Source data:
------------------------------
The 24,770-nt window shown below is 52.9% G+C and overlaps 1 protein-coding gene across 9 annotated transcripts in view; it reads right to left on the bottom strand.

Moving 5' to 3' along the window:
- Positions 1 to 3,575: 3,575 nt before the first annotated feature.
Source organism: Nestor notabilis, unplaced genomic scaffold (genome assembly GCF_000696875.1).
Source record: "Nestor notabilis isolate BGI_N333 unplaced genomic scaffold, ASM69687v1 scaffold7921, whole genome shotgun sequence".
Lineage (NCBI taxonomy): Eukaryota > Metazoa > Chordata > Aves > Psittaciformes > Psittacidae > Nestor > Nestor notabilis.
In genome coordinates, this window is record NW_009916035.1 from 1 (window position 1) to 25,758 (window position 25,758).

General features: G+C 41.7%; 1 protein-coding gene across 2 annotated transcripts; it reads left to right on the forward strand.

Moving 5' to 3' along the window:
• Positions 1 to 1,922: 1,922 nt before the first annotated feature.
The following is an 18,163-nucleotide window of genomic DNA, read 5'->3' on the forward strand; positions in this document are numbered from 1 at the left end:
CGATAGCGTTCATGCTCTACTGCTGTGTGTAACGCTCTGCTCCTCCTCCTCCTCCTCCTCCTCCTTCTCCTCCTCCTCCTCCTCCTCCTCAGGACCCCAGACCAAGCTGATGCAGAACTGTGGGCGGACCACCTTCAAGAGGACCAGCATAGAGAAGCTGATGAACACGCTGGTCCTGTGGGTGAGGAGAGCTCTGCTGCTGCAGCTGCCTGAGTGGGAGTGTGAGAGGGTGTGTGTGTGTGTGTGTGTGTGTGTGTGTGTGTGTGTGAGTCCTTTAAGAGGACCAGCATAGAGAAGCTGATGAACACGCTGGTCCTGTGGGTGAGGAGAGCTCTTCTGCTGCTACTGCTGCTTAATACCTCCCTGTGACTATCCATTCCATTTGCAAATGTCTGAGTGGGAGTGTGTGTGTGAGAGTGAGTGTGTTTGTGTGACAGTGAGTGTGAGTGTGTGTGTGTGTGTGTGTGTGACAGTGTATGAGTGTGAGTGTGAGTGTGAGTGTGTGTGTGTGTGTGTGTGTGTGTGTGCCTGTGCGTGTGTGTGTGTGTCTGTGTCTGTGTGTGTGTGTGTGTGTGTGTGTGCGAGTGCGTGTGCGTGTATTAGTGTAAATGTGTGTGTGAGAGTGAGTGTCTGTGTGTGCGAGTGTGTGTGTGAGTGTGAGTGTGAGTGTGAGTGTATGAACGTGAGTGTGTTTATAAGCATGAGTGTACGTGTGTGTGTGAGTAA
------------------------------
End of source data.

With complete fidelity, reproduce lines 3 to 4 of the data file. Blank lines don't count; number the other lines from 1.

- Positions 1 to 3,575: 3,575 nt before the first annotated feature.
Source organism: Nestor notabilis, unplaced genomic scaffold (genome assembly GCF_000696875.1).